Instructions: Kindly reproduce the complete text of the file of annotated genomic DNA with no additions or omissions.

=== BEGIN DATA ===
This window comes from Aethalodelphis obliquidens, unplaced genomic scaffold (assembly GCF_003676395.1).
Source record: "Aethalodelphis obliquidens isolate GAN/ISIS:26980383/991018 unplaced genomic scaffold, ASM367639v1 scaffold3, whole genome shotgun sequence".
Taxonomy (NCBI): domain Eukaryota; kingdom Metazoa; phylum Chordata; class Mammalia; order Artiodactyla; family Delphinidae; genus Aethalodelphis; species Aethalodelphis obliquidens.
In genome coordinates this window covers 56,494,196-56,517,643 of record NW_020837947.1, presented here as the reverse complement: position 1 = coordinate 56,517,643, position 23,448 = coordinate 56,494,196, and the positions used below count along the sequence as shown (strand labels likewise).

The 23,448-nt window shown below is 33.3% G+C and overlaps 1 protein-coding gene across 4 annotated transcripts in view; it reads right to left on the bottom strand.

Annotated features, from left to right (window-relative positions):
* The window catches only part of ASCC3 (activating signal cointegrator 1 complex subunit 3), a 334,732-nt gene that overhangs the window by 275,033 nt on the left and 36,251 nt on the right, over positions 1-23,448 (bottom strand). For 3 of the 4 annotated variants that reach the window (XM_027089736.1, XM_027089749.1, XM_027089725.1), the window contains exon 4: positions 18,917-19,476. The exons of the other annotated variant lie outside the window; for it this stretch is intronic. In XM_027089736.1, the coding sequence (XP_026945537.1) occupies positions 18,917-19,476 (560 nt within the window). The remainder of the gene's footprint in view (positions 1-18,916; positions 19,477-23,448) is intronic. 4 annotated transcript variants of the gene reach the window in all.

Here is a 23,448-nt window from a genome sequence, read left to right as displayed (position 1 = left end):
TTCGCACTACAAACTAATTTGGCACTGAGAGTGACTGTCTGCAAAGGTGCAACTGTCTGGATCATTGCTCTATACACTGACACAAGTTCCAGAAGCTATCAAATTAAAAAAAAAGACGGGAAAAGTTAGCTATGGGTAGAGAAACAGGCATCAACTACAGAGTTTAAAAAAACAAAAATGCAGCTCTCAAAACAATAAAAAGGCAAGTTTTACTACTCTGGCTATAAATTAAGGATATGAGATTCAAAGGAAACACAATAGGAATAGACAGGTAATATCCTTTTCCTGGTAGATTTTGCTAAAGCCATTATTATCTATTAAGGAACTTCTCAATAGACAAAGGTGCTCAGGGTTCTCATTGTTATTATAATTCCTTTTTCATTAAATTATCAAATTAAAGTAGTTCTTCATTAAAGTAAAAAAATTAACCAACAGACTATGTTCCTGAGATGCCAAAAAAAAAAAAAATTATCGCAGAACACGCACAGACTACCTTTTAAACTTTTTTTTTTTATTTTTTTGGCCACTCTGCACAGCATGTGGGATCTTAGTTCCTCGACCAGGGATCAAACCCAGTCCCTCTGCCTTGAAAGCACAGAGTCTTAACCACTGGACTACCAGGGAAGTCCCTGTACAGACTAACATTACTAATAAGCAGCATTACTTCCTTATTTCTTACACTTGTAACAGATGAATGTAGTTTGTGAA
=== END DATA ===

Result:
This window comes from Aethalodelphis obliquidens, unplaced genomic scaffold (assembly GCF_003676395.1).
Source record: "Aethalodelphis obliquidens isolate GAN/ISIS:26980383/991018 unplaced genomic scaffold, ASM367639v1 scaffold3, whole genome shotgun sequence".
Taxonomy (NCBI): domain Eukaryota; kingdom Metazoa; phylum Chordata; class Mammalia; order Artiodactyla; family Delphinidae; genus Aethalodelphis; species Aethalodelphis obliquidens.
In genome coordinates this window covers 56,494,196-56,517,643 of record NW_020837947.1, presented here as the reverse complement: position 1 = coordinate 56,517,643, position 23,448 = coordinate 56,494,196, and the positions used below count along the sequence as shown (strand labels likewise).

The 23,448-nt window shown below is 33.3% G+C and overlaps 1 protein-coding gene across 4 annotated transcripts in view; it reads right to left on the bottom strand.

Annotated features, from left to right (window-relative positions):
* The window catches only part of ASCC3 (activating signal cointegrator 1 complex subunit 3), a 334,732-nt gene that overhangs the window by 275,033 nt on the left and 36,251 nt on the right, over positions 1-23,448 (bottom strand). For 3 of the 4 annotated variants that reach the window (XM_027089736.1, XM_027089749.1, XM_027089725.1), the window contains exon 4: positions 18,917-19,476. The exons of the other annotated variant lie outside the window; for it this stretch is intronic. In XM_027089736.1, the coding sequence (XP_026945537.1) occupies positions 18,917-19,476 (560 nt within the window). The remainder of the gene's footprint in view (positions 1-18,916; positions 19,477-23,448) is intronic. 4 annotated transcript variants of the gene reach the window in all.

Here is a 23,448-nt window from a genome sequence, read left to right as displayed (position 1 = left end):
TTCGCACTACAAACTAATTTGGCACTGAGAGTGACTGTCTGCAAAGGTGCAACTGTCTGGATCATTGCTCTATACACTGACACAAGTTCCAGAAGCTATCAAATTAAAAAAAAAGACGGGAAAAGTTAGCTATGGGTAGAGAAACAGGCATCAACTACAGAGTTTAAAAAAACAAAAATGCAGCTCTCAAAACAATAAAAAGGCAAGTTTTACTACTCTGGCTATAAATTAAGGATATGAGATTCAAAGGAAACACAATAGGAATAGACAGGTAATATCCTTTTCCTGGTAGATTTTGCTAAAGCCATTATTATCTATTAAGGAACTTCTCAATAGACAAAGGTGCTCAGGGTTCTCATTGTTATTATAATTCCTTTTTCATTAAATTATCAAATTAAAGTAGTTCTTCATTAAAGTAAAAAAATTAACCAACAGACTATGTTCCTGAGATGCCAAAAAAAAAAAAAATTATCGCAGAACACGCACAGACTACCTTTTAAACTTTTTTTTTTTATTTTTTTGGCCACTCTGCACAGCATGTGGGATCTTAGTTCCTCGACCAGGGATCAAACCCAGTCCCTCTGCCTTGAAAGCACAGAGTCTTAACCACTGGACTACCAGGGAAGTCCCTGTACAGACTAACATTACTAATAAGCAGCATTACTTCCTTATTTCTTACACTTGTAACAGATGAATGTAGTTTGTGAA